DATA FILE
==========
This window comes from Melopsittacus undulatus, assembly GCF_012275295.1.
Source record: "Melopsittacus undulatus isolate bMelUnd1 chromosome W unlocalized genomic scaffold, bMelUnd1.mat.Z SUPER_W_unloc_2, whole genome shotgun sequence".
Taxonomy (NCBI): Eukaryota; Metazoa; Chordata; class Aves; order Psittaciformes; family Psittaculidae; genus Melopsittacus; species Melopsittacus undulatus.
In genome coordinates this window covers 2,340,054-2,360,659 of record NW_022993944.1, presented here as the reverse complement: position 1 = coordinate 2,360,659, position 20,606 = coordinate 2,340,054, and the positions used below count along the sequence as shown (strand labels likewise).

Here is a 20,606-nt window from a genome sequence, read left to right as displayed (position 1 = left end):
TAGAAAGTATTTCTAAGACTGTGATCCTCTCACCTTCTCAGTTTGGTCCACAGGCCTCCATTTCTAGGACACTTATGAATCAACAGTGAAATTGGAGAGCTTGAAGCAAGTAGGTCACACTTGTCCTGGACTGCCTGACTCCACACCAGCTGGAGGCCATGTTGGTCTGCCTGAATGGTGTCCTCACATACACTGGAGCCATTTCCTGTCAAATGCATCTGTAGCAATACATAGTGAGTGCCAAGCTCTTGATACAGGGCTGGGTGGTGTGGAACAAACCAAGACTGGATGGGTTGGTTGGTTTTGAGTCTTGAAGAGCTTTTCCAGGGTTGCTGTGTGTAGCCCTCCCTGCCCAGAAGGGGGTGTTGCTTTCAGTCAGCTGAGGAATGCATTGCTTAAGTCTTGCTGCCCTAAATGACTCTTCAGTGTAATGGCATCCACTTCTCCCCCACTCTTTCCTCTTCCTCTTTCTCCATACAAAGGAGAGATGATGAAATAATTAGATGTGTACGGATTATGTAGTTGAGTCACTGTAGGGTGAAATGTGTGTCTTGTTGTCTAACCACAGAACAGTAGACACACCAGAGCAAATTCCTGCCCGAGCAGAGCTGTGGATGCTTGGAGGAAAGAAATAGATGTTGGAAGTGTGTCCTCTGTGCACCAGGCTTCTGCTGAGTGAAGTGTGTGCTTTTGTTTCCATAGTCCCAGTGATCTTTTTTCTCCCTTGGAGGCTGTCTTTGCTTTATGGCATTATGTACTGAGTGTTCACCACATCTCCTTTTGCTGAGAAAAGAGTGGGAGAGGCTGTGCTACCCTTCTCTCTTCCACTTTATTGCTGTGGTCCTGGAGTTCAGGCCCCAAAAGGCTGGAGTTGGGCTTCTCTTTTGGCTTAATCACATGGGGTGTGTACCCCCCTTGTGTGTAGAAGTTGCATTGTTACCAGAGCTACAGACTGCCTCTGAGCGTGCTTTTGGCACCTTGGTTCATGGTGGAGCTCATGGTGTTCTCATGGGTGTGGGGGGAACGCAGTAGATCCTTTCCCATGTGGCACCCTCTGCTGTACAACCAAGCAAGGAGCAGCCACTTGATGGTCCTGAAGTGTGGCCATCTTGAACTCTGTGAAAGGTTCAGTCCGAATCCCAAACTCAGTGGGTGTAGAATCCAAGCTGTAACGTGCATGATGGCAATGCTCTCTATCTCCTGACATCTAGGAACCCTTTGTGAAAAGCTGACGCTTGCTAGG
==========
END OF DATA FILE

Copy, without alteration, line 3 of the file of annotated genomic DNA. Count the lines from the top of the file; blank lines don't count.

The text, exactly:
Taxonomy (NCBI): Eukaryota; Metazoa; Chordata; class Aves; order Psittaciformes; family Psittaculidae; genus Melopsittacus; species Melopsittacus undulatus.